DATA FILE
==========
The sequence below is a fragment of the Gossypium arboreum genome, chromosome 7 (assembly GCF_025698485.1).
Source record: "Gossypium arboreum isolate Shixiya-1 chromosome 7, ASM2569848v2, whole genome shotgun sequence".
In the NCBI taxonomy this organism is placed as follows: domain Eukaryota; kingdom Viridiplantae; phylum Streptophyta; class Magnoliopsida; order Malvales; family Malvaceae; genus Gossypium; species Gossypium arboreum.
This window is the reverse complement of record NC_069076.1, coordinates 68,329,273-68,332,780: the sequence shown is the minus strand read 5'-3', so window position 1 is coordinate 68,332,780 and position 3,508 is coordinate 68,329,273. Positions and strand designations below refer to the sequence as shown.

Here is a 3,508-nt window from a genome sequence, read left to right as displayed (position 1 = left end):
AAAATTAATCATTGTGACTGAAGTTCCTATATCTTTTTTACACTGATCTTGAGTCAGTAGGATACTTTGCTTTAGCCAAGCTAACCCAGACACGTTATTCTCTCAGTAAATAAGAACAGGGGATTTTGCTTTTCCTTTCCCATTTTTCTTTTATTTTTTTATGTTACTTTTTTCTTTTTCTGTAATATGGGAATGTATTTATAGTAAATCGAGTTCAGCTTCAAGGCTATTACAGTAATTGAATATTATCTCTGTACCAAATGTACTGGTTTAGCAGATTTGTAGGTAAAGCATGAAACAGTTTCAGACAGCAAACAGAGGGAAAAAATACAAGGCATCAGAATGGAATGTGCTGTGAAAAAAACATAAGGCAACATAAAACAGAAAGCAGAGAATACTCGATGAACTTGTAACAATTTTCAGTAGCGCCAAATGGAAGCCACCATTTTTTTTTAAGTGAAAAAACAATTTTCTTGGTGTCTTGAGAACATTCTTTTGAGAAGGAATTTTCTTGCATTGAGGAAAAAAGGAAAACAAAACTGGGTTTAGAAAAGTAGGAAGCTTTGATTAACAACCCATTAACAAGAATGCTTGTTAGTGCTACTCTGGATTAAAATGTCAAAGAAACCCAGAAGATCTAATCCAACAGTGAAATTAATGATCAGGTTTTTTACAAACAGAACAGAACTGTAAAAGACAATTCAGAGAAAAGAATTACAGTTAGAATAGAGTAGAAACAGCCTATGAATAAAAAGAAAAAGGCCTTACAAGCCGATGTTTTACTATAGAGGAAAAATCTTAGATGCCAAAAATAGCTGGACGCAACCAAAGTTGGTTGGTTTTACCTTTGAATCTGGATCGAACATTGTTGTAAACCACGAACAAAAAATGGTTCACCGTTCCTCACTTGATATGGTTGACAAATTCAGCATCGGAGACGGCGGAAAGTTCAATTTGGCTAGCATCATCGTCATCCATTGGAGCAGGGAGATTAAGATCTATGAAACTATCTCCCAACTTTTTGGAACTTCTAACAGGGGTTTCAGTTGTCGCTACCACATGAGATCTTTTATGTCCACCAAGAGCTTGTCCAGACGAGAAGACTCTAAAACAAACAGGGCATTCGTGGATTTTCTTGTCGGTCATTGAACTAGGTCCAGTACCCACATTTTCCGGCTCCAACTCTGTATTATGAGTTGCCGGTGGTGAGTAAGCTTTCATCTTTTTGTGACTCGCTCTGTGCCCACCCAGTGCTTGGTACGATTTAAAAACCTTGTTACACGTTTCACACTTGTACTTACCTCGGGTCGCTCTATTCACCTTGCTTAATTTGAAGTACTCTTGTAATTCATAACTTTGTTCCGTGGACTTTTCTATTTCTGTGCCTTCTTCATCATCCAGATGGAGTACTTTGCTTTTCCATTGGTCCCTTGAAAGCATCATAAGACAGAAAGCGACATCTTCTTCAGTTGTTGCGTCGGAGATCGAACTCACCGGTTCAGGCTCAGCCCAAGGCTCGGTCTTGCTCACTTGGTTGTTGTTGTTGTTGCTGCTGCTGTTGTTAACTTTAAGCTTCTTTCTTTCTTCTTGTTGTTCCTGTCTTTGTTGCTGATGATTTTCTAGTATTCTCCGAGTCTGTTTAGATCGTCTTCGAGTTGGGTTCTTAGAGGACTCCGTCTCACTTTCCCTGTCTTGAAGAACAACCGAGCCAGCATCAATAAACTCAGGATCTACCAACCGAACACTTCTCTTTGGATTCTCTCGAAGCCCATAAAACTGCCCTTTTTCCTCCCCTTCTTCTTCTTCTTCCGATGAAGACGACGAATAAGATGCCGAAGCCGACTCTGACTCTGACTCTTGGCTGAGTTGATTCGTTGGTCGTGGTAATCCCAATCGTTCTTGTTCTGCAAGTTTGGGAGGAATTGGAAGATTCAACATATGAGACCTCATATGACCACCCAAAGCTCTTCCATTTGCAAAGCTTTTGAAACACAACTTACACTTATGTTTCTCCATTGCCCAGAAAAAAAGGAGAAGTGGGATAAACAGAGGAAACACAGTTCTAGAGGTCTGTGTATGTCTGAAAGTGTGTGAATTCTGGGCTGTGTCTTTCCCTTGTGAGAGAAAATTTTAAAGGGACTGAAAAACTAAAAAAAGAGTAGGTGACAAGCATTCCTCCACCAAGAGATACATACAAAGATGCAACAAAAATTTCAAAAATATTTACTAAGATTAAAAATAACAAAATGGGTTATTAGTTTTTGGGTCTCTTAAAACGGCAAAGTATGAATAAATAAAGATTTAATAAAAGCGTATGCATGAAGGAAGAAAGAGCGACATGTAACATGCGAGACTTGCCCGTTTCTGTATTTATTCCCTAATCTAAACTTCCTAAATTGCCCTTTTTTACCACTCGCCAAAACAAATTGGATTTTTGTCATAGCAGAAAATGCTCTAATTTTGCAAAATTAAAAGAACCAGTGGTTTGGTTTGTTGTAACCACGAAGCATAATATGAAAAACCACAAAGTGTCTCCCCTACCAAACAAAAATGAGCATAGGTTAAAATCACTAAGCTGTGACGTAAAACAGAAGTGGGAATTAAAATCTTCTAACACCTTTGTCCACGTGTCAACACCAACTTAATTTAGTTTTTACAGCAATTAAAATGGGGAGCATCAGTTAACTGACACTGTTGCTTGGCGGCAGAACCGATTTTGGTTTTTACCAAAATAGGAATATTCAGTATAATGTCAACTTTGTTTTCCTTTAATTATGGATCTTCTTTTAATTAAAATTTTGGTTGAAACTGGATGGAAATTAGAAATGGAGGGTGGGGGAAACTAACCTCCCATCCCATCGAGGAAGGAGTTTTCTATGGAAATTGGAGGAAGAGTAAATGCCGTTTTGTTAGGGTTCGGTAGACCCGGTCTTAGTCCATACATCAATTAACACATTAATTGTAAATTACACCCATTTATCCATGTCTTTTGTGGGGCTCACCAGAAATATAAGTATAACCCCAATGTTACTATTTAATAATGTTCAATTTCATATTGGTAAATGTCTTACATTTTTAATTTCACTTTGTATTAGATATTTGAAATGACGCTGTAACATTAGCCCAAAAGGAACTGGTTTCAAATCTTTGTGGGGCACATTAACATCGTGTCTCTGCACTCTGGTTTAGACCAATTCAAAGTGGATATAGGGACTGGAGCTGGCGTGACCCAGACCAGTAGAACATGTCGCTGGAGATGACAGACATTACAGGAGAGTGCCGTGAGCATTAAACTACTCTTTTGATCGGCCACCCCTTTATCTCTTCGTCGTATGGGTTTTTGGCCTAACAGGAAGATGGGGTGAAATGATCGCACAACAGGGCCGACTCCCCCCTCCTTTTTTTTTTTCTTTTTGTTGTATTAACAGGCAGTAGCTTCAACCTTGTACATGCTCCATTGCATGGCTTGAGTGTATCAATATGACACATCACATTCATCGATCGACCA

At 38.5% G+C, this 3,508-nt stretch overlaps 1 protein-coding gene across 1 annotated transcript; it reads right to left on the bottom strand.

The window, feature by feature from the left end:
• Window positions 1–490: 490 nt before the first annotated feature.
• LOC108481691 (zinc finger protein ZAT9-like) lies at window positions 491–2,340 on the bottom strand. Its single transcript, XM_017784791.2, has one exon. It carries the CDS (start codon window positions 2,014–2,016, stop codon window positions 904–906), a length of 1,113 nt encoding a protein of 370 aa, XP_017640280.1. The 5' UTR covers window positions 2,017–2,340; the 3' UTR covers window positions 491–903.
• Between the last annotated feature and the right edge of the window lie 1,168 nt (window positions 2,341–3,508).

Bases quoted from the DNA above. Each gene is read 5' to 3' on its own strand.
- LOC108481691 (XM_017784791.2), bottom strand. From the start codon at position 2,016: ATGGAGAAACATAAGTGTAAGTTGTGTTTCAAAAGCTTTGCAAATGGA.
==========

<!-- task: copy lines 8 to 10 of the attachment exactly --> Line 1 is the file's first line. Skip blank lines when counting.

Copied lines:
The window, feature by feature from the left end:
• Window positions 1–490: 490 nt before the first annotated feature.
• LOC108481691 (zinc finger protein ZAT9-like) lies at window positions 491–2,340 on the bottom strand. Its single transcript, XM_017784791.2, has one exon. It carries the CDS (start codon window positions 2,014–2,016, stop codon window positions 904–906), a length of 1,113 nt encoding a protein of 370 aa, XP_017640280.1. The 5' UTR covers window positions 2,017–2,340; the 3' UTR covers window positions 491–903.